Happy Labor Day! Hopefully you are outside soaking in the last day of summer and not stuck inside because of the rain. It’s pretty miserable in Philly today.
I recently read 2 interesting articles backing up 2 of my non-traditional training habits: (1) not eating before long runs and (2) running long runs at or near marathon pace. I blogged about this awhile ago so I’ll spare you the details on why I do what I do.
The first article was mentioned on Miss Zippy’s blog and it advocates fasting 3 hours or more for runs lasting more than 60-90 minutes. For many of us AM runners, that means getting up around 4AM to fuel (or earlier). The author says don’t sacrifice sleep in order to get your pre-run meal in, as long as you begin fueling shortly after you begin running AND you adequately refueled for recovery after your last run.
I have done training runs up to 26 miles without eating before. I don’t get hungry, my stomach is happy, and my performance is better. I always begin fueling with Shot Bloks after 4 miles and drink chocolate milk afterwards for recovery. It’s the whole cycle of not eating before, fueling soon after, and fueling for recovery that makes it work. When I do eat on race day, it’s always 3 hours before start time.
The second article was in the September issue of Running Times. Renato Canova, coach to the elites, advocates high-volume goal-paced training. While this obviously isn’t a ground breaking idea, Canova maintains that traditional tempo runs are too short (and, thus, have no connection to the marathon) and the long run for the marathon is too slow.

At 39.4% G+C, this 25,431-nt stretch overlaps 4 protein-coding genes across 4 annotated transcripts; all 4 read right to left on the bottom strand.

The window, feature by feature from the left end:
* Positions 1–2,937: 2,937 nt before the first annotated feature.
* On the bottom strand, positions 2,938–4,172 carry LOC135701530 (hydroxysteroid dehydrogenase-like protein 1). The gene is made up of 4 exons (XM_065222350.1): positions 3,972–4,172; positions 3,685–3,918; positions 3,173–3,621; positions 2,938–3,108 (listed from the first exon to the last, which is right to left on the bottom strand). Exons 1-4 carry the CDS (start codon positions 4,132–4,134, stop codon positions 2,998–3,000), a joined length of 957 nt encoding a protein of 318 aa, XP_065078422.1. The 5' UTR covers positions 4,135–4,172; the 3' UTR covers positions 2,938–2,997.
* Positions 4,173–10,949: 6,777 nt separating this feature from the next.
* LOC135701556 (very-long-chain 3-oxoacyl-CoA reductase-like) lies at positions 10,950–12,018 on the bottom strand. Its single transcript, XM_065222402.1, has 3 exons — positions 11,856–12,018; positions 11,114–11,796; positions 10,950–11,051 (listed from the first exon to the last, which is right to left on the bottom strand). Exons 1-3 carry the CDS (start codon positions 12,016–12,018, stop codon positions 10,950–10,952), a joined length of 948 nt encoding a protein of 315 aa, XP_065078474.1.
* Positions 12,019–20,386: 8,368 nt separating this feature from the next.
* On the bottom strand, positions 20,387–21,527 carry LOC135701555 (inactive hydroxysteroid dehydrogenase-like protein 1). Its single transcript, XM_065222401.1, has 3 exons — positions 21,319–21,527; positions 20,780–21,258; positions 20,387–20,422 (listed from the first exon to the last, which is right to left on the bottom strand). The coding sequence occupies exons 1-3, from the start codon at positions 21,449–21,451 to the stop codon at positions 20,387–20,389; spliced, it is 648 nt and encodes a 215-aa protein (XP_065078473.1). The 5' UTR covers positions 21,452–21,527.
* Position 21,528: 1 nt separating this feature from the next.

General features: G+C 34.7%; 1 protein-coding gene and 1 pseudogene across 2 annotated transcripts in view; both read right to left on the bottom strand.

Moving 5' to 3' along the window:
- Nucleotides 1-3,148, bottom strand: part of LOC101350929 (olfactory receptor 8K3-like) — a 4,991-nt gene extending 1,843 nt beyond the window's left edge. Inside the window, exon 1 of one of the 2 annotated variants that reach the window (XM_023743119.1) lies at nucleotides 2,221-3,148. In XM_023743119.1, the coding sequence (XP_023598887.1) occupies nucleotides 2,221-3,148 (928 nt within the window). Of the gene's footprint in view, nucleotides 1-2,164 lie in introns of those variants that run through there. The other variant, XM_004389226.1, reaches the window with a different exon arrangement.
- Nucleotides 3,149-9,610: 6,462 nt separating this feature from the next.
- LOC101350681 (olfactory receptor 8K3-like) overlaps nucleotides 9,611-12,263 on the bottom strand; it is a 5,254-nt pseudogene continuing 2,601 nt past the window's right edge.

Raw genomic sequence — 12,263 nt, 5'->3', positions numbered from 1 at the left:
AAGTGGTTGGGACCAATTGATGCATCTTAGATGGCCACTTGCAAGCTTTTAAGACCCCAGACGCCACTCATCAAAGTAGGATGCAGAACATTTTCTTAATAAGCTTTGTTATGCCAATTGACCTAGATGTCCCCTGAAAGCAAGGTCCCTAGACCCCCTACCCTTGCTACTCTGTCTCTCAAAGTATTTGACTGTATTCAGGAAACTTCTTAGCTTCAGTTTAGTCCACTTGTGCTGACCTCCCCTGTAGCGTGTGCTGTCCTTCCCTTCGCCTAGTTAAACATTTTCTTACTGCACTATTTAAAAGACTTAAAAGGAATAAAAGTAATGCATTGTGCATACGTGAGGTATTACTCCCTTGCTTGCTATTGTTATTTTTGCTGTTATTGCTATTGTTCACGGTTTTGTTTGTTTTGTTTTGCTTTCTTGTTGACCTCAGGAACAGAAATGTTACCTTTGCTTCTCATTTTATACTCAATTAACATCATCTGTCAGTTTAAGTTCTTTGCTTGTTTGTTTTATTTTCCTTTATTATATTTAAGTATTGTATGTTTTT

While I agree and certainly do my long runs near marathon pace, I also think there is a place for LSD runs, especially for beginners. I would say 25% of my marathon training runs are done at LSD pace.
Other highlights from the article…
- Canova has his runners do 17- to 24-mile runs at roughly 95 percent of MP. These closely stimulate the demands of the marathon in terms of speed, distance, and psychology. I could not agree more, as long as you are recovering adequately.
- The author dubs Canova’s Golden Rule as follows: to fulfill your potential as a marathoner, you need to progressively extend the distance you can run at your goal pace, over a period of months and years. Wow. Yes and yes! This doesn’t happen overnight, not even for elites. When I was trying to BQ, I aimed to knock 15 seconds off my goal MP with each training cycle. Baby steps.
Enough science talk. This weekend I ran 13 miles – my first long run since the 50K and I was pretty beat up afterwards. I was thinking of running a 5K on Sunday but, between the humidity and my tired legs, I scrapped it. I did manage to return to barre today after a 5-month hiatus!
And I’ll leave you with 2 random pictures from this weekend…
Did you race this weekend? Do you eat before long runs? Do you think Bruce Jenner resembles a cat?